Partitioning of a molecular Fukui matrix over the atoms
Partitioning of a molecular Fukui matrix over the atomsPromotor(en): D. Van Neck, T. Verstraelen, P. Bultinck /17FUND01 / Many-particle physics
The electronic wave function is the ultimate source of information that determines all (electronic) properties of a molecule. For practical calculations, however, it is a far too complicated object to manipulate. Fortunately, most of the relevant information can be condensed into so-called density matrices, which have a lower complexity.
The single-particle density matrix, e.g., lies at the basis of the natural spinorbitals, a popular concept in quantum chemistry.
Concepts such as atoms and functional groups are absent in the quantum physical approach to molecules. Yet these "information shortcuts" have proven to be extremely successful in the development of modern chemistry. Chemical reactivity is understood in terms of atomic charges, binding energies, nucleophile and electrophile functional groups, electron withdrawing or donating groups, basic and acidic groups,... A quantum physical definition of atoms and functional groups would allow to quantify and catalogue these chemical characteristics in an unambiguous and simple way.
Up to the present such quantum physical "atoms in molecules" (AIM) have been constructed at the level of the electronic density (which is the diagonal of the single-particle density matrix in coordinate space). Depending on the definition used (Mulliken, Bader, Hirshfeld,...), sometimes very dissimilar results were obtained for AIM properties like the effective charges.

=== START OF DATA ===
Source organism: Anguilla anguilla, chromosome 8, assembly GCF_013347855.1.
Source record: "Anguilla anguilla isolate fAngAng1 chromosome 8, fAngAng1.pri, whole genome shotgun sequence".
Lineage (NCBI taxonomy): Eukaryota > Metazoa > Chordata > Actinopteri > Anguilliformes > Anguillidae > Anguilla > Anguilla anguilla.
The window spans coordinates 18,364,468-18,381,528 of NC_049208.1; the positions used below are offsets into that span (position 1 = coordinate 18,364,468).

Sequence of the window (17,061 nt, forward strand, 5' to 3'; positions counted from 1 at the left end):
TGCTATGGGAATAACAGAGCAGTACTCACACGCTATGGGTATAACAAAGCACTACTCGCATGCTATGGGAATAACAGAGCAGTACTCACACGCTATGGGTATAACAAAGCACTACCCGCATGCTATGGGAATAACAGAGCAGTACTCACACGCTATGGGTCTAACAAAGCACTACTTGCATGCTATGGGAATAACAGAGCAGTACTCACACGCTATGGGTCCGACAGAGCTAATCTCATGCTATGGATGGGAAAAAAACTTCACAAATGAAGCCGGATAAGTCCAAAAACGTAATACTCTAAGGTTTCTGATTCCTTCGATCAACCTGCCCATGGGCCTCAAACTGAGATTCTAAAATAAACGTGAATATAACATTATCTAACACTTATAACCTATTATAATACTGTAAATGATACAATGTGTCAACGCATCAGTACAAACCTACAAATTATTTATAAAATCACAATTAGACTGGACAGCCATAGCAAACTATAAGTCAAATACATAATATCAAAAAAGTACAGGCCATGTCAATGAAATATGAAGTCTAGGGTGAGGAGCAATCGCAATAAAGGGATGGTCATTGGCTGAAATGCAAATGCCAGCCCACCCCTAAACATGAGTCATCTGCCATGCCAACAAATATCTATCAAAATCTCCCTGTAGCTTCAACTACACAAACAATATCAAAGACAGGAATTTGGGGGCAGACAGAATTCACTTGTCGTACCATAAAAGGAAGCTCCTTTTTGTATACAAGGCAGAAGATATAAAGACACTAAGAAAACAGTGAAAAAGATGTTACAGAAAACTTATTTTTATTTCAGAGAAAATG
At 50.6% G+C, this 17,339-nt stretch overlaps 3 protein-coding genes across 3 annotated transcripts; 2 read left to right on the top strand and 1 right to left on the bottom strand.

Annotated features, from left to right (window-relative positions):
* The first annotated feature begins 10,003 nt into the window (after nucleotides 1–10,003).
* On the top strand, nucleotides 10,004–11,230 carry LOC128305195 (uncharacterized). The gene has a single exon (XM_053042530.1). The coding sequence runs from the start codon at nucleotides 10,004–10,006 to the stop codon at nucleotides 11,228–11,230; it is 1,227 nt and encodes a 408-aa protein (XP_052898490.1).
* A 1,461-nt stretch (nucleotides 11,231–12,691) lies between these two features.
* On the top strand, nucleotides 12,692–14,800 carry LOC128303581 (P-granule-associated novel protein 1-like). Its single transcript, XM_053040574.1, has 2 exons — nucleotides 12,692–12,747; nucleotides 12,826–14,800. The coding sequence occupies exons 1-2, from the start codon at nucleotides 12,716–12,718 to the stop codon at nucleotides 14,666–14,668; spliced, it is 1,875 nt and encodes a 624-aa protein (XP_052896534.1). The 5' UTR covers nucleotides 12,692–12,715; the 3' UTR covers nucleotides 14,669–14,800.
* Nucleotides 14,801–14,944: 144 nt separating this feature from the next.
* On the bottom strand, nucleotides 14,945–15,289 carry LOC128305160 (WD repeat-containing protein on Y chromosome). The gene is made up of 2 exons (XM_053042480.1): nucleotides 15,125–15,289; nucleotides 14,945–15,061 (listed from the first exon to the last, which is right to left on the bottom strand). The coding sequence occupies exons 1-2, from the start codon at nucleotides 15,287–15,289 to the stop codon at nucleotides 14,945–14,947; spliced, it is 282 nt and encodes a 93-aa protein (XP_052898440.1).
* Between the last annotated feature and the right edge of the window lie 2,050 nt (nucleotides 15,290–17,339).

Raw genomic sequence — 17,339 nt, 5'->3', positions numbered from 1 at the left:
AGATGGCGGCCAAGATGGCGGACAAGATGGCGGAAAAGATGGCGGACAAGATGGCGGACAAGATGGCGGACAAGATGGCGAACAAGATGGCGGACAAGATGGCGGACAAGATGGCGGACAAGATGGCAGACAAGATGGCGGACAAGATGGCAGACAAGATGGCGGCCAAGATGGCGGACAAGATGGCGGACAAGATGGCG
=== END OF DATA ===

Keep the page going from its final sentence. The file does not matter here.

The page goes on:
Fig 1: Natural orbital in COOH : the carbonyl pi-bond.
An interesting topic in quantum chemistry is therefore the extension of quantum physical AIM's to the level of the single-particle density matrix. This provides essential information on how a molecular orbital is formed out of atomic ones. A very recent development is to apply AIM partitioning techniques to the difference of neutral and ionic molecular density matrices. These are the so-called Fukui matrices which provide information on the "easiness" to attach or remove an additional electron in selected molecular regions. Up to now, this has only been done at the level of self-consistent field (Hartree-Fock, Density Functional) theory. This topic therefore allows many angles: to generalize the method to a correlated (post-HF) description of the molecule, or to collaborate on the development of a new AIM partitioning algorithm. The thesis work involves therefore the creation and implementation of partitioning algorithms using molecular modelling software, and the numerical testing of the algorithm.
In close collaboration with the Quantum Chemistry Group (WE06), with Prof. Patrick Bultinck as principal investigator.
This research topic will be conducted in the framework of a strong international network and if possible the student will be actively involved in work discussions with collaborative partners.
The engineering aspect of this thesis concerns the modeling, computational investigation and analysis of relevant quantum chemical systems.